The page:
The stages of environmentalism leading to counterproductive work or capitulation (and how to avoid them)

July 22, 2023 by Joshua
in Models

People who work on our environmental problems seem to go through stages. I’ll describe them, if you don’t mind I haven’t studied them in detail, just painting broad strokes.

We start with ignorance, generally gaining knowledge and ideas of what they can do.

We move from ignorance to basic knowledge. Some drop off there. Others continue to more knowledge. Some of them move to realizing they can act. The details of each stage aren’t my main point. The last stage is, or what would be the last stage except that everyone turns back from it.

Those who keep going reach where they realize we have to change our culture. Few reach that realization, since most stop at some point to focus on developing a technology, protesting something, trying to get some legislation passed, or something to reduce some waste through efficiency.

Everyone pulls back from changing culture

Of the few who see that we have to change our culture, nearly all conclude changing culture is too hard or impossible. Some give up, maybe to live in the woods. Those who continue conclude “Changing culture is too hard. We’ll have to work up to it. In the meantime, I’ll work on some smaller part,” and they work on some technology, efficiency, legislation, protest, etc, but they don’t change culture.

Our culture is the problem. The environment manifests it.

Tactics without strategy don’t achieve missions and culture eats strategy for breakfast. In other words, culture overrides everything short of changing it. Our culture is the problem. The difference between the lush, verdant, fertile, abundant environment of our ancestors and our polluted Earth that can support less life than then results from our behavior, which results from our beliefs, role models, stories, and what makes up our culture. That environmental damage is the physical manifestation of our culture.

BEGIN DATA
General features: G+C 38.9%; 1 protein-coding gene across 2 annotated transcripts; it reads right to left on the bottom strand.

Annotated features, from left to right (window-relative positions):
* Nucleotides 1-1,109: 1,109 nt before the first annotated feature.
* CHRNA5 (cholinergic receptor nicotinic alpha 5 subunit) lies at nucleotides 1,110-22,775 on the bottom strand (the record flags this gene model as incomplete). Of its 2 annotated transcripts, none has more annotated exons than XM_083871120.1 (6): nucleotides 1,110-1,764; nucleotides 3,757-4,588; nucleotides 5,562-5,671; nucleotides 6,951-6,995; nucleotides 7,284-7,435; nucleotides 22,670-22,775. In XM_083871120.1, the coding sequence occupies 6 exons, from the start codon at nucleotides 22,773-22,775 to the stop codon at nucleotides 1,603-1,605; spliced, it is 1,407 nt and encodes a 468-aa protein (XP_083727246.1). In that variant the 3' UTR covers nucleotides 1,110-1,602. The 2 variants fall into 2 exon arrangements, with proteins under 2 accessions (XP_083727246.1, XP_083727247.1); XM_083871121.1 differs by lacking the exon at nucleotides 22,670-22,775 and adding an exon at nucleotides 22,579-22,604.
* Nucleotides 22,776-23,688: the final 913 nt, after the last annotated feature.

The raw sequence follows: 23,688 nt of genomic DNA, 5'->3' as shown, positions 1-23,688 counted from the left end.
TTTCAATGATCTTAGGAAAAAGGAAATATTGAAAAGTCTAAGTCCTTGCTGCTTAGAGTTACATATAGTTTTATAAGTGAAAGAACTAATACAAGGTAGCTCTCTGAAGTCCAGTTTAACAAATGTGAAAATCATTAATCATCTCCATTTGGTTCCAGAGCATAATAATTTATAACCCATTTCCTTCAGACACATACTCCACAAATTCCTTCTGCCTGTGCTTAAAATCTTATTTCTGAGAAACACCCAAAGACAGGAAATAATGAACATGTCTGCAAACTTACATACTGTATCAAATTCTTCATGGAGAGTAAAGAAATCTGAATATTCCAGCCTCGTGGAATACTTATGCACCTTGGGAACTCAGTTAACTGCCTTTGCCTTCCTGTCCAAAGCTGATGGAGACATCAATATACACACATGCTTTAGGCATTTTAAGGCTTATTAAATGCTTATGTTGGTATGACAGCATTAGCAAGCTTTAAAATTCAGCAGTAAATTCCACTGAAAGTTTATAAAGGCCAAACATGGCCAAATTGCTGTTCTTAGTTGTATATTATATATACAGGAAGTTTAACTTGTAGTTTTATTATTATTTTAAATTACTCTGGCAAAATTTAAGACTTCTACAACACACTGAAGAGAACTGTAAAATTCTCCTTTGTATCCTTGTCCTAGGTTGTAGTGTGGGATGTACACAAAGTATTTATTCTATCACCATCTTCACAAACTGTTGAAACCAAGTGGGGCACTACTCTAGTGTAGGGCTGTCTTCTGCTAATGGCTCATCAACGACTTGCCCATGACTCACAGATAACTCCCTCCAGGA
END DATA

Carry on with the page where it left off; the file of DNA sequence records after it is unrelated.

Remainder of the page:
If we don’t change culture, we won’t change our results.

They don’t realize it, but baby steps within the culture generally won’t change it; on the contrary, if you make a growing polluting system more efficient, you grow and pollute more efficiently. Tragically, most such people augment the problem they are trying to solve, what I call “stepping on the gas, thinking it’s the brake, wanting congratulations.”

They defend themselves saying, “I’m doing something, maybe not everything, but at least something” but they end up repeating results like Eli Whitney. Eli Whitney created a more efficient cotton gin. I read that since it reduced labor necessary, he thought it would reduce slavery, but the people who owned the gins didn’t value less labor, they valued more profit, so they used his technology for their purposes and grew slavery more than ever.

What we have to change if we want different results.

As long as our culture values growth and doesn’t value “Leave it better than you found it” and the Golden Rule (“Do unto others as you would have them do unto you”), technologies, efficiencies, and so on will augment and accelerate its current course. We may lower pollution in one area, but the system overall keeps growing.

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